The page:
HE probably was cracking a joke when he suggested that youngsters shouldn’t bother with school and “get lucky” with careers instead.
But it’s not entirely surprising that Simon Cowell has got himself in hot water for saying so.
After all, it’s shows like his X Factor and Britain’s Got Talent which have more to stoke up talentless folk’s delusions of grandeur than anything else.
Large swathes of youngsters now crave “celebrity” without having any discernible gifts, not realising that getting to the top (or anywhere much, for that matter) invariably involves colossal amounts of hard work and that those who do become rich and famous constitute about 0.001 per cent of the population.
No wonder Education Secretary Michael Gove went off on one, accusing the pop guru of “irresponsibility.”
I do hear people quite a lot say “school never did anything for me” and “qualifications aren’t everything.”
That’s as may be, but it isn’t advisable to plant seeds like that in young people’s minds.
It is in all children’s interests to be encouraged to make the most of our free education system.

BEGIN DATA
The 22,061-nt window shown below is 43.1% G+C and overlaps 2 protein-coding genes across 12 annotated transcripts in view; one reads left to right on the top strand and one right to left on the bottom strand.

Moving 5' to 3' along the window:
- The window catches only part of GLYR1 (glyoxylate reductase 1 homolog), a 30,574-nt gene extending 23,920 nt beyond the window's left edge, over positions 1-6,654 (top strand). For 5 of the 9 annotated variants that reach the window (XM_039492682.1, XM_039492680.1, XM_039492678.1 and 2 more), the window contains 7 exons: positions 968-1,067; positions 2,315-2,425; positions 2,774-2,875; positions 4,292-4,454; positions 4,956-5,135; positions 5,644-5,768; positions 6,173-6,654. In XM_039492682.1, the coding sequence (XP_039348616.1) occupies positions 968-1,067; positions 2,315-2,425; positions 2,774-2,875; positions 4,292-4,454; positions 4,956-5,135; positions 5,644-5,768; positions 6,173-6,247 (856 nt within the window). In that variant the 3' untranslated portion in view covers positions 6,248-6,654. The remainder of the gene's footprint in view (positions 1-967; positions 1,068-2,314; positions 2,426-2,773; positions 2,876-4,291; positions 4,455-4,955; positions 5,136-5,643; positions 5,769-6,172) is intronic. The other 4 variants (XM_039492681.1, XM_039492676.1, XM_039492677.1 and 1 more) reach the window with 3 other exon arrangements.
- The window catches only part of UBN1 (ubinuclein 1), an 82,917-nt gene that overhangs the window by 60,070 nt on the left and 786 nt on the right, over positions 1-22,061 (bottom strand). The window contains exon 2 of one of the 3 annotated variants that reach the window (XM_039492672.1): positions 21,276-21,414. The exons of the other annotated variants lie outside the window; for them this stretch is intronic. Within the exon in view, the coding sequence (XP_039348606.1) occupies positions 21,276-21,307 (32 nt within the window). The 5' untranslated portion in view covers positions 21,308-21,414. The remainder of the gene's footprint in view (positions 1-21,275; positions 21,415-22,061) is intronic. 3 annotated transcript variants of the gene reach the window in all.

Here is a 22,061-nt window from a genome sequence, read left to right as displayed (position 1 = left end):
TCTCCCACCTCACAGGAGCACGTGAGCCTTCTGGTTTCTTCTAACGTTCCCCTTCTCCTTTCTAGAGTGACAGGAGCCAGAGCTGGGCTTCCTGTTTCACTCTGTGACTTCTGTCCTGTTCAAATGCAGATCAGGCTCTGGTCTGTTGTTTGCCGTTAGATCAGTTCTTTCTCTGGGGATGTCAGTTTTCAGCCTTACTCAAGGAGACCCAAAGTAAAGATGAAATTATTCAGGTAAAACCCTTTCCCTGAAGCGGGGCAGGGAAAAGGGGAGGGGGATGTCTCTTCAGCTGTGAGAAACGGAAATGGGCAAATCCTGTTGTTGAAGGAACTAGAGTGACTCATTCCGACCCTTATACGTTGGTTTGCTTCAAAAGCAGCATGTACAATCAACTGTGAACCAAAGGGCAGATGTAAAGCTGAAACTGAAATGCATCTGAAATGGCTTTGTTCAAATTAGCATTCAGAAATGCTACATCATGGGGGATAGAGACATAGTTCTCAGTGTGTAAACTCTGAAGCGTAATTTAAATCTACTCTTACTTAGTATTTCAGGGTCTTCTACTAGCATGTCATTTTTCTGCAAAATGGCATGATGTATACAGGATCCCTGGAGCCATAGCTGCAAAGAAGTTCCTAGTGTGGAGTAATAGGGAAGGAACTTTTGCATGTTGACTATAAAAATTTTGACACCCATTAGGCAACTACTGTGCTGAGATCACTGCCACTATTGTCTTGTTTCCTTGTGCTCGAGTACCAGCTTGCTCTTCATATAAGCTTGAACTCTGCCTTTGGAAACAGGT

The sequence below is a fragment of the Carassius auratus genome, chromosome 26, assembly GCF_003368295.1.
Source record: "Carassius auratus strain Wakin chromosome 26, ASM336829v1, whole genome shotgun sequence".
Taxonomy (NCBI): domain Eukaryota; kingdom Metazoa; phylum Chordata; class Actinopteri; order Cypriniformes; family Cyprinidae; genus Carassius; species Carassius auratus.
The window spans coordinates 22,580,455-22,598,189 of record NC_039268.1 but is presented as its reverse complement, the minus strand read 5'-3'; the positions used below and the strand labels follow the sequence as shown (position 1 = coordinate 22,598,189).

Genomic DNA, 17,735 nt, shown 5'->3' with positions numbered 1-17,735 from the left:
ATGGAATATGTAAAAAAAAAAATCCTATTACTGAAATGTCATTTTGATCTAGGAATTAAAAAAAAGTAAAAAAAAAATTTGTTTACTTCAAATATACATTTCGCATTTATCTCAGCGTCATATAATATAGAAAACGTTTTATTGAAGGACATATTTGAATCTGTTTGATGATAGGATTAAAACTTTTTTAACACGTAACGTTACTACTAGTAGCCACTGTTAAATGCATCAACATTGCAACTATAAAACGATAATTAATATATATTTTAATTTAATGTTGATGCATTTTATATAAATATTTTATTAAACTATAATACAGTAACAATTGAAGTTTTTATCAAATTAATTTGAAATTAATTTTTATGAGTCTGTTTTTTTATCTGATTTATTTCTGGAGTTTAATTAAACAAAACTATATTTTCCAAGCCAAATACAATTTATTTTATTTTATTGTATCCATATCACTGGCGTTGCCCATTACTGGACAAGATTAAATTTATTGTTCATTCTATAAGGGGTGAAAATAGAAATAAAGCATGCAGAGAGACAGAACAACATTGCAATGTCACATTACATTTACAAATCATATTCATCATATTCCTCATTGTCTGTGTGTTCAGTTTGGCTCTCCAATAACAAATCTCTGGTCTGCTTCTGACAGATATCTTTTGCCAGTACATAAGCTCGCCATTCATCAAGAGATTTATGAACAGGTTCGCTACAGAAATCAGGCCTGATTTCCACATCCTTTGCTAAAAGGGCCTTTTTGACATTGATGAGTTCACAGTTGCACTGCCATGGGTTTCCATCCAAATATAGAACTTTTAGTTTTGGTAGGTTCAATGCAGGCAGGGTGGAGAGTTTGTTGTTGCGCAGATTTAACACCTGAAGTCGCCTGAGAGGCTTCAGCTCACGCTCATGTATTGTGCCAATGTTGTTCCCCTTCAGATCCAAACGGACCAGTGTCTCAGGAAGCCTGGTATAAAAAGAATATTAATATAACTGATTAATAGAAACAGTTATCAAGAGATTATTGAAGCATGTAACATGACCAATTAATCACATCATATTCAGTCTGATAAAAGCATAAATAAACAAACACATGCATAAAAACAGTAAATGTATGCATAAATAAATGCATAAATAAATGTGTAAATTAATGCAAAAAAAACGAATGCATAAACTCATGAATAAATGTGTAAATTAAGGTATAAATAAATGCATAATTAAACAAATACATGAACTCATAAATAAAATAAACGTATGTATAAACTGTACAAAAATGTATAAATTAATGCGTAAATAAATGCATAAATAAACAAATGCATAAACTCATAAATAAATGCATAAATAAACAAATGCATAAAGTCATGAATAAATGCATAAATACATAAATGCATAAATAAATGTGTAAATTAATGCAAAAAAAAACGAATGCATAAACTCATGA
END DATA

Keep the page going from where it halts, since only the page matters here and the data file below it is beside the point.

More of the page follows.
Who’s to say at an early stage that if they are not particularly good at maths or English that they must therefore be better at something they haven’t tried yet? Don’t just jack it in and hope for the best.
For all they know maths and English might be their strongest suits and they ought to make the best of them.
It is terrible to leave school and reflect on it as a complete waste of time: not because it had all been over their heads but because they had dismissed it as pointless without giving it a proper try.
There’s no harm in having a go at becoming a pop star and some people do get very lucky. But given the microscopically-small odds of succeeding, it’s probably best to have a plan B.